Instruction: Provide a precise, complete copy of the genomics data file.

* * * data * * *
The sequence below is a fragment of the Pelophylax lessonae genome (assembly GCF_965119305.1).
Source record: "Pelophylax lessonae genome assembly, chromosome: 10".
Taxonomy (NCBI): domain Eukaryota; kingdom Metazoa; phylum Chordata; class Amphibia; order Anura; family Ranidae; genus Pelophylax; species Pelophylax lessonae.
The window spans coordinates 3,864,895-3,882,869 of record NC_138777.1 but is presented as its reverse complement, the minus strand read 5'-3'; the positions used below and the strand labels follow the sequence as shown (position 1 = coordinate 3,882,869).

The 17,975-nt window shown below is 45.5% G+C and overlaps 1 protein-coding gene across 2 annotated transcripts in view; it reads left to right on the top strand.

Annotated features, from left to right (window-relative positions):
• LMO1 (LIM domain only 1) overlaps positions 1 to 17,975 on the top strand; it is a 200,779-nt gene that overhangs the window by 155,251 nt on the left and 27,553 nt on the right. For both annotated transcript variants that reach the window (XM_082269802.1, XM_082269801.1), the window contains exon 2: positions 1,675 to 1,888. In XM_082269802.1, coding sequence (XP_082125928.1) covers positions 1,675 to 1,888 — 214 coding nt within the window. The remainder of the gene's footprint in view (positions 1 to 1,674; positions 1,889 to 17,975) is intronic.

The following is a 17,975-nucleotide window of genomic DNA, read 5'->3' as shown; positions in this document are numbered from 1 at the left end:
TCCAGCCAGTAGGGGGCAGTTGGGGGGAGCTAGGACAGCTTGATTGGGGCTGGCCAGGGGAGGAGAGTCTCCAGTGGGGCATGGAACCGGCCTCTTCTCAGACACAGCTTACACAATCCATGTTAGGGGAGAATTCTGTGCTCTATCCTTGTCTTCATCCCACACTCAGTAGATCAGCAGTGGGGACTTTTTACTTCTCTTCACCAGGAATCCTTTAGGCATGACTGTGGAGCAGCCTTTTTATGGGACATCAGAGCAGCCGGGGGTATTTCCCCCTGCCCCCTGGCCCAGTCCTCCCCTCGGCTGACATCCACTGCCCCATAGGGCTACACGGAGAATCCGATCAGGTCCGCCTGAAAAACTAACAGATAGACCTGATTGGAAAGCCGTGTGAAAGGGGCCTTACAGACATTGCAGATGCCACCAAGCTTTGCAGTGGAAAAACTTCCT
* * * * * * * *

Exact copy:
The sequence below is a fragment of the Pelophylax lessonae genome (assembly GCF_965119305.1).
Source record: "Pelophylax lessonae genome assembly, chromosome: 10".
Taxonomy (NCBI): domain Eukaryota; kingdom Metazoa; phylum Chordata; class Amphibia; order Anura; family Ranidae; genus Pelophylax; species Pelophylax lessonae.
The window spans coordinates 3,864,895-3,882,869 of record NC_138777.1 but is presented as its reverse complement, the minus strand read 5'-3'; the positions used below and the strand labels follow the sequence as shown (position 1 = coordinate 3,882,869).

The 17,975-nt window shown below is 45.5% G+C and overlaps 1 protein-coding gene across 2 annotated transcripts in view; it reads left to right on the top strand.

Annotated features, from left to right (window-relative positions):
• LMO1 (LIM domain only 1) overlaps positions 1 to 17,975 on the top strand; it is a 200,779-nt gene that overhangs the window by 155,251 nt on the left and 27,553 nt on the right. For both annotated transcript variants that reach the window (XM_082269802.1, XM_082269801.1), the window contains exon 2: positions 1,675 to 1,888. In XM_082269802.1, coding sequence (XP_082125928.1) covers positions 1,675 to 1,888 — 214 coding nt within the window. The remainder of the gene's footprint in view (positions 1 to 1,674; positions 1,889 to 17,975) is intronic.

The following is a 17,975-nucleotide window of genomic DNA, read 5'->3' as shown; positions in this document are numbered from 1 at the left end:
TCCAGCCAGTAGGGGGCAGTTGGGGGGAGCTAGGACAGCTTGATTGGGGCTGGCCAGGGGAGGAGAGTCTCCAGTGGGGCATGGAACCGGCCTCTTCTCAGACACAGCTTACACAATCCATGTTAGGGGAGAATTCTGTGCTCTATCCTTGTCTTCATCCCACACTCAGTAGATCAGCAGTGGGGACTTTTTACTTCTCTTCACCAGGAATCCTTTAGGCATGACTGTGGAGCAGCCTTTTTATGGGACATCAGAGCAGCCGGGGGTATTTCCCCCTGCCCCCTGGCCCAGTCCTCCCCTCGGCTGACATCCACTGCCCCATAGGGCTACACGGAGAATCCGATCAGGTCCGCCTGAAAAACTAACAGATAGACCTGATTGGAAAGCCGTGTGAAAGGGGCCTTACAGACATTGCAGATGCCACCAAGCTTTGCAGTGGAAAAACTTCCT